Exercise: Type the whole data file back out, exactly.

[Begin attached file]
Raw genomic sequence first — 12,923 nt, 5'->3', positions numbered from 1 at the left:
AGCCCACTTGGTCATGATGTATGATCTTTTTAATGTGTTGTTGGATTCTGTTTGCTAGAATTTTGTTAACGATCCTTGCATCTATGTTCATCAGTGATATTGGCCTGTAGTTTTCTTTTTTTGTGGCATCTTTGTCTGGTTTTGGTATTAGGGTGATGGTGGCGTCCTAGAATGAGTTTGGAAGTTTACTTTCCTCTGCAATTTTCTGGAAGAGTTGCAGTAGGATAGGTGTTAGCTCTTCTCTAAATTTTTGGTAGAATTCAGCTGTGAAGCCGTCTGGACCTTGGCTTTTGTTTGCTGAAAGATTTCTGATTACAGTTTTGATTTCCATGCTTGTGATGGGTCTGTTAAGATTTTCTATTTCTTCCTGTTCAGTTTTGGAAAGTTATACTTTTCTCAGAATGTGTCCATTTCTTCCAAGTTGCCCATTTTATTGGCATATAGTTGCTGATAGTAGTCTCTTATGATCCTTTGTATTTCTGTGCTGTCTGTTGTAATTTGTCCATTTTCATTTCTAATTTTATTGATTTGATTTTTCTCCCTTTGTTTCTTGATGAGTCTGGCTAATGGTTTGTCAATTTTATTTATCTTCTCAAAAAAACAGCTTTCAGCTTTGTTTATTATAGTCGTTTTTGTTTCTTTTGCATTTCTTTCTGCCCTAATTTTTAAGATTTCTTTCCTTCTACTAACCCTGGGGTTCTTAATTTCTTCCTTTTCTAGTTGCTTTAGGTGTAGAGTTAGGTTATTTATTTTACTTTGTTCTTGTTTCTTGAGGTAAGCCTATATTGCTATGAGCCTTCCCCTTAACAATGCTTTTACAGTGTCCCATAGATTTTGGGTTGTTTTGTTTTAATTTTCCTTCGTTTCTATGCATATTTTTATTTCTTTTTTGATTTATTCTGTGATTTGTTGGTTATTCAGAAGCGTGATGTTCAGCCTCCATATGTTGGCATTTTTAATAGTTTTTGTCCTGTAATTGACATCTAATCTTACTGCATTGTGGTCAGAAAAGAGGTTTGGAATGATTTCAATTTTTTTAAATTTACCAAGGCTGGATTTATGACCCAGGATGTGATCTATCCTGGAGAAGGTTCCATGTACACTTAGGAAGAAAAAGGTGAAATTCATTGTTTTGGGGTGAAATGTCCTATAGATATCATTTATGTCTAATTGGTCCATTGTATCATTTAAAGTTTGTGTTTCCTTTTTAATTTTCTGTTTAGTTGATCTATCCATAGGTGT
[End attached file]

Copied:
Raw genomic sequence first — 12,923 nt, 5'->3', positions numbered from 1 at the left:
AGCCCACTTGGTCATGATGTATGATCTTTTTAATGTGTTGTTGGATTCTGTTTGCTAGAATTTTGTTAACGATCCTTGCATCTATGTTCATCAGTGATATTGGCCTGTAGTTTTCTTTTTTTGTGGCATCTTTGTCTGGTTTTGGTATTAGGGTGATGGTGGCGTCCTAGAATGAGTTTGGAAGTTTACTTTCCTCTGCAATTTTCTGGAAGAGTTGCAGTAGGATAGGTGTTAGCTCTTCTCTAAATTTTTGGTAGAATTCAGCTGTGAAGCCGTCTGGACCTTGGCTTTTGTTTGCTGAAAGATTTCTGATTACAGTTTTGATTTCCATGCTTGTGATGGGTCTGTTAAGATTTTCTATTTCTTCCTGTTCAGTTTTGGAAAGTTATACTTTTCTCAGAATGTGTCCATTTCTTCCAAGTTGCCCATTTTATTGGCATATAGTTGCTGATAGTAGTCTCTTATGATCCTTTGTATTTCTGTGCTGTCTGTTGTAATTTGTCCATTTTCATTTCTAATTTTATTGATTTGATTTTTCTCCCTTTGTTTCTTGATGAGTCTGGCTAATGGTTTGTCAATTTTATTTATCTTCTCAAAAAAACAGCTTTCAGCTTTGTTTATTATAGTCGTTTTTGTTTCTTTTGCATTTCTTTCTGCCCTAATTTTTAAGATTTCTTTCCTTCTACTAACCCTGGGGTTCTTAATTTCTTCCTTTTCTAGTTGCTTTAGGTGTAGAGTTAGGTTATTTATTTTACTTTGTTCTTGTTTCTTGAGGTAAGCCTATATTGCTATGAGCCTTCCCCTTAACAATGCTTTTACAGTGTCCCATAGATTTTGGGTTGTTTTGTTTTAATTTTCCTTCGTTTCTATGCATATTTTTATTTCTTTTTTGATTTATTCTGTGATTTGTTGGTTATTCAGAAGCGTGATGTTCAGCCTCCATATGTTGGCATTTTTAATAGTTTTTGTCCTGTAATTGACATCTAATCTTACTGCATTGTGGTCAGAAAAGAGGTTTGGAATGATTTCAATTTTTTTAAATTTACCAAGGCTGGATTTATGACCCAGGATGTGATCTATCCTGGAGAAGGTTCCATGTACACTTAGGAAGAAAAAGGTGAAATTCATTGTTTTGGGGTGAAATGTCCTATAGATATCATTTATGTCTAATTGGTCCATTGTATCATTTAAAGTTTGTGTTTCCTTTTTAATTTTCTGTTTAGTTGATCTATCCATAGGTGT